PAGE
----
AMSTERDAM (Reuters) - International and Dutch unions filed a complaint with a global trade body on Tuesday accusing Chevron Corp. CVX.N of funneling billions of euros through letter box companies in the Netherlands to avoid taxation.
In a rare step, the federation of Dutch trade unions, the International Transport Workers’ Federation and Public Services International lodged the complaint with the Organisation for Economic Co-operation and Development (OECD) in The Hague.
“Chevron fully complies with all tax laws in the jurisdictions in which the company operates,” Chevron spokeswoman Sally Jones said.
Reuters was unable to determine why the U.S. oil major had been singled out in the complaint, but the trade unions said tax avoidance deprived workers they represented of basic government services and pressured their wages.
“The workers and communities we represent suffer when government-provided services such as health care, education, infrastructure, water, energy, and public safety decline,” the complaint said.
“Unfortunately, multinationals’ practice of avoiding paying taxes in the countries in which their wealth is earned deepens global wealth inequality and empowers multinationals against workers and governments,” it added.
Scores of multinationals use the Netherlands, which has a network of tax treaties with roughly 100 countries, to shift dividends, interest and royalties untaxed through Dutch shell companies to tax havens overseas.
BREAKS SPIRIT OF THE LAW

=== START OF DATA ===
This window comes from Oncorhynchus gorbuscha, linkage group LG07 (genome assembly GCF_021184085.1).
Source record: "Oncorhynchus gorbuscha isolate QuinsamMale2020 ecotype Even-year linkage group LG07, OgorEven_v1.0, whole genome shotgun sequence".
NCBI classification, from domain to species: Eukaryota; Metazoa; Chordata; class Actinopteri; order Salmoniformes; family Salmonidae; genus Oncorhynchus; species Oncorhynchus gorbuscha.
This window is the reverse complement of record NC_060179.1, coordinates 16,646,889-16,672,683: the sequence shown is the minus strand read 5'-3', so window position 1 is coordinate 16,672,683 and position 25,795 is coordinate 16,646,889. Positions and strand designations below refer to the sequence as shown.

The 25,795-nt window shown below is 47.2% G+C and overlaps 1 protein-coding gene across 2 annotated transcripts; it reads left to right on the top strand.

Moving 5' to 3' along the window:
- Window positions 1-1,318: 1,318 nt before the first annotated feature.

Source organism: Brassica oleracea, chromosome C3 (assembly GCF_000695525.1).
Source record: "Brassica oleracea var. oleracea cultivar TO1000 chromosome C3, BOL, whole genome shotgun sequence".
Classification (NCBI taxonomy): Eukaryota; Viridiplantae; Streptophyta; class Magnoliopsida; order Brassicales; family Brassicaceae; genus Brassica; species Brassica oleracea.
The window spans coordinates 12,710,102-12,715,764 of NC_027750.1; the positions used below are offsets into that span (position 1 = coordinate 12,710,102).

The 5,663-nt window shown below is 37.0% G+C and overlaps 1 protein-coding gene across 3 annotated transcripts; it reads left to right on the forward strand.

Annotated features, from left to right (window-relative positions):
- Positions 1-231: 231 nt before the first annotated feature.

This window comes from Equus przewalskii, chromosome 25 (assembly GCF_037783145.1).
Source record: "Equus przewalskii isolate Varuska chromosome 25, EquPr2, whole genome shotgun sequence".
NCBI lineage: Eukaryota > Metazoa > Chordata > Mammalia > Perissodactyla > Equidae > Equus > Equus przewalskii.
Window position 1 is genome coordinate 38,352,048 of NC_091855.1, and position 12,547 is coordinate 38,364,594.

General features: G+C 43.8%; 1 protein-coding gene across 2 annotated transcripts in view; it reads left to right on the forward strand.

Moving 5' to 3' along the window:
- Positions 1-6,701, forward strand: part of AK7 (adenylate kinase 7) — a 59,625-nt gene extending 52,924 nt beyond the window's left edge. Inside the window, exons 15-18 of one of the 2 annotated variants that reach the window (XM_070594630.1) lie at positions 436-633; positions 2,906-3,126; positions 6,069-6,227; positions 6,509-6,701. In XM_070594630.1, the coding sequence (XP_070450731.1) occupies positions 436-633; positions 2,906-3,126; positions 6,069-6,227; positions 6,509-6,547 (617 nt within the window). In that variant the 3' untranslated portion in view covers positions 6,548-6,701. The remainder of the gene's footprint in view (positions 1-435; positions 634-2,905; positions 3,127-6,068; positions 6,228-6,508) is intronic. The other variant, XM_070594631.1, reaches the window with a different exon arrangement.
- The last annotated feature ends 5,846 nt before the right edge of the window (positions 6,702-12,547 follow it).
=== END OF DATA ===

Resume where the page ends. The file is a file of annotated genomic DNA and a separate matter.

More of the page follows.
In their 35-page complaint the unions alleged Chevron had used its Dutch subsidiaries to breach OECD disclosure guidelines in respect of their operations with Chevron’s Nigerian, Argentinian, and Venezuelan businesses. In those examples, the complaint states that Chevron specifically failed to meet requirements to pay tax in the country of extraction and to adhere to Dutch financial disclosure requirements.
The unions’ statement said Chevron’s Dutch subsidiaries, through frequent intra-group operations whose main purpose was the avoidance of taxes in multiple jurisdictions, breached the spirit of Dutch corporation tax law.
“The American company is carrying out tax avoidance on a massive scale,” the groups said in a statement to the media, detailing the complaint.
“The Netherlands is already a tax haven which encourages companies to pay less.”
The Dutch government, which says it wants to help stop tax avoidance, has come under pressure from the OECD and the European Commission to take measures to halt tax avoidance.
The Dutch Finance Ministry said the government cannot comment on cases involving individual companies due to secrecy laws.
A major complaint expressed by the OECD and the European Commission, is the Dutch finance ministry’s practice of granting “advance rulings”, or agreeing in advance with large corporations on how a given structure will be taxed.
In 2015 the European Commission ordered the Dutch to reclaim up to 30 million euros ($34.7 million) in back taxes from Starbucks SBUX.O after ruling that the tax arrangement with the U.S. coffee company amounted to illegal state aid. Starbucks denied wrongdoing and has appealed.
Reporting by Anthony Deutsch; Editing by Jon Boyle
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